On entry to the WTO, each member negotiates a schedule of concessions setting out specific commitments on trade that it will provide to other WTO members. For example, it may commit to impose maximum tariffs of x% on certain goods or to allow a provider from another member state to provide certain services which were previously reserved to nationals of the first member state.
The UK is already a member of the WTO but its commitments are set by the European Commission acting on behalf of all EU member states; this is because (a) EU member states agree to give the Commission the lead role in trade policy; and (b) the EU Customs Union necessitates the use of a "Common External Tariff" for goods i.e. the same import duty is payable when goods enter the EU, whether the point of entry is the UK or another EU member state. The UK will therefore require its own UK-specific set of commitments when it leaves the EU (see below).
Each member of the WTO agrees to provide equal trading terms including lower tariffs and customs duties to all WTO members in the areas covered by its commitments; this is known as the most-favoured-nation (MFN) principle. In reality, many nations use their MFN tariff commitments as an import duty ceiling and the actual tariffs imposed on WTO members in practice are often set at a lower level.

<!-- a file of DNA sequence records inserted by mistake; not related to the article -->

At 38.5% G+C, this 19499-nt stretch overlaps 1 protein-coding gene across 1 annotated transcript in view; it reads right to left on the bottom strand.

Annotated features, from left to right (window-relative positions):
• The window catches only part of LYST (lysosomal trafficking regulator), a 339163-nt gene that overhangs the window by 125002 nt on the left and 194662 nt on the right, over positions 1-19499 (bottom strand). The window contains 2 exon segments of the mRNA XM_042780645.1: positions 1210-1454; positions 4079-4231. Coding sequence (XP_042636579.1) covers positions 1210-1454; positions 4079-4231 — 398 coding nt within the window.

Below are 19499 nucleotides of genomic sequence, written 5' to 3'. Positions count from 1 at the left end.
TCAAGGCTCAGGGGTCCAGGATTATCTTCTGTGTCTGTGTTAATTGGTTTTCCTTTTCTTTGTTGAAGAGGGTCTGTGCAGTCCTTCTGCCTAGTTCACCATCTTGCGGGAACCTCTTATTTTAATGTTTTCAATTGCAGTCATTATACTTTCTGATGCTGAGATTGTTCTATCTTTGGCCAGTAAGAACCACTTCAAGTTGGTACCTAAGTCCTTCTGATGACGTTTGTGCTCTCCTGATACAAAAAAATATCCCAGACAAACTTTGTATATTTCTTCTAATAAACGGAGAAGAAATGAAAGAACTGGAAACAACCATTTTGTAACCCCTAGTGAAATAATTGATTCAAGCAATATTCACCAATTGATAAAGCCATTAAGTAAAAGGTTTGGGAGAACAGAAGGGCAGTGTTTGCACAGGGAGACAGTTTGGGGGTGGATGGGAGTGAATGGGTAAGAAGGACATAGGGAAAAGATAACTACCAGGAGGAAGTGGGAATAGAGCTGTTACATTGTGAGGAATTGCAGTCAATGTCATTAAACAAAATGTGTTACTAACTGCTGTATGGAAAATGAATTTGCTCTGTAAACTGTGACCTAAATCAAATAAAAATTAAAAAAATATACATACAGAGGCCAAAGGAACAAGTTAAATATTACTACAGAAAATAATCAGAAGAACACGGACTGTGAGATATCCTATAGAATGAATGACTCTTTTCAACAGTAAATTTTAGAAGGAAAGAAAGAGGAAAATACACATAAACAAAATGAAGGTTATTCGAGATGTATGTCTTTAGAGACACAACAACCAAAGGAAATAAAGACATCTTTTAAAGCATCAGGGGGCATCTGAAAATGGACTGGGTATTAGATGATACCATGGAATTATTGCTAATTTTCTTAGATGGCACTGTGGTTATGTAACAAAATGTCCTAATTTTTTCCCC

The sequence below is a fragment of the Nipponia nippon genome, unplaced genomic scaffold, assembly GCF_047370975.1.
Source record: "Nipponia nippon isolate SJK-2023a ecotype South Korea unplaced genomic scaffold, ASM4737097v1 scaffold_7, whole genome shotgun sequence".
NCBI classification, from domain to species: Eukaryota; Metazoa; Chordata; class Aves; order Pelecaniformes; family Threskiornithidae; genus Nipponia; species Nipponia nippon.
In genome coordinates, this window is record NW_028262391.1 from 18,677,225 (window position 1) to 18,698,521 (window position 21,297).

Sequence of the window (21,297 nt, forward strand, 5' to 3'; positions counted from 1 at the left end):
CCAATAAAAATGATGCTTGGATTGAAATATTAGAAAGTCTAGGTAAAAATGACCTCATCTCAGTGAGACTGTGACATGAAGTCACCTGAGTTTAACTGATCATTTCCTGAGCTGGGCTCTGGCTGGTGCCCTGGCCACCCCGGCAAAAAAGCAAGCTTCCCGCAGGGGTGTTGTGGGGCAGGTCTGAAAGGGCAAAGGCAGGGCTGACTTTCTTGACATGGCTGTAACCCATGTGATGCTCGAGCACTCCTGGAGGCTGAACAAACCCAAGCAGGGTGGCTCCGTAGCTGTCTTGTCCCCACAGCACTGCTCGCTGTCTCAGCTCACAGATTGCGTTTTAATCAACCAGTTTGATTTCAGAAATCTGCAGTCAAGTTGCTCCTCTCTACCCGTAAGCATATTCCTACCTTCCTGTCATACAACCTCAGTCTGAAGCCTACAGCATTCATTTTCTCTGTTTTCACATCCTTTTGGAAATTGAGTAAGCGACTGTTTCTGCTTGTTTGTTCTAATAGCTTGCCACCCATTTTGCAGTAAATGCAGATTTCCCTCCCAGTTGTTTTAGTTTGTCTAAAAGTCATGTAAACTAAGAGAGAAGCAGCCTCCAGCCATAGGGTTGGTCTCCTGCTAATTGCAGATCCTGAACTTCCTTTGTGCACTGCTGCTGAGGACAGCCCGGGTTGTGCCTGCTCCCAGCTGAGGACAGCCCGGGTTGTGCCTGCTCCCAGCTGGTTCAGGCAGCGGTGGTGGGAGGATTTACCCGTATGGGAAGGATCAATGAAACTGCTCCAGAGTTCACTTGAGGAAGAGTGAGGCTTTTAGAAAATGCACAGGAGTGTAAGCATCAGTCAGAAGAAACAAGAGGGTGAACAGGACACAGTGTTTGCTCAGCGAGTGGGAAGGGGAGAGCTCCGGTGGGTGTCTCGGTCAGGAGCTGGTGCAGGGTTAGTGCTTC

National treatment is the obligation to accord the same treatment to goods/services of other WTO members as the WTO member accords to goods/services provided by its own nationals (again, in the areas covered by its commitments).
However, a WTO member's commitments will often contain a significant number of exceptions and derogations from these principles, particularly in relation to services and certain categories of goods such as agricultural produce. In relation to services, the GATS provides for commitments to be made in relation to 4 different "modes" of service provision (see below); these too are often subject to significant derogations. Indeed, in some cases, WTO members will specify that they are "unbound" i.e. they make no commitment at all in relation to the type of goods or services specified in the schedule.
Free trade agreements (FTAs) are an exception to the usual MFN rule. They allow WTO members to go further than their WTO commitments but without having to offer that preferential treatment to all other WTO members (it would only be extended to the other party to the FTA). It is also increasingly common for countries to have bilateral trade facilitation agreements relating to issues such as customs formalities (see below).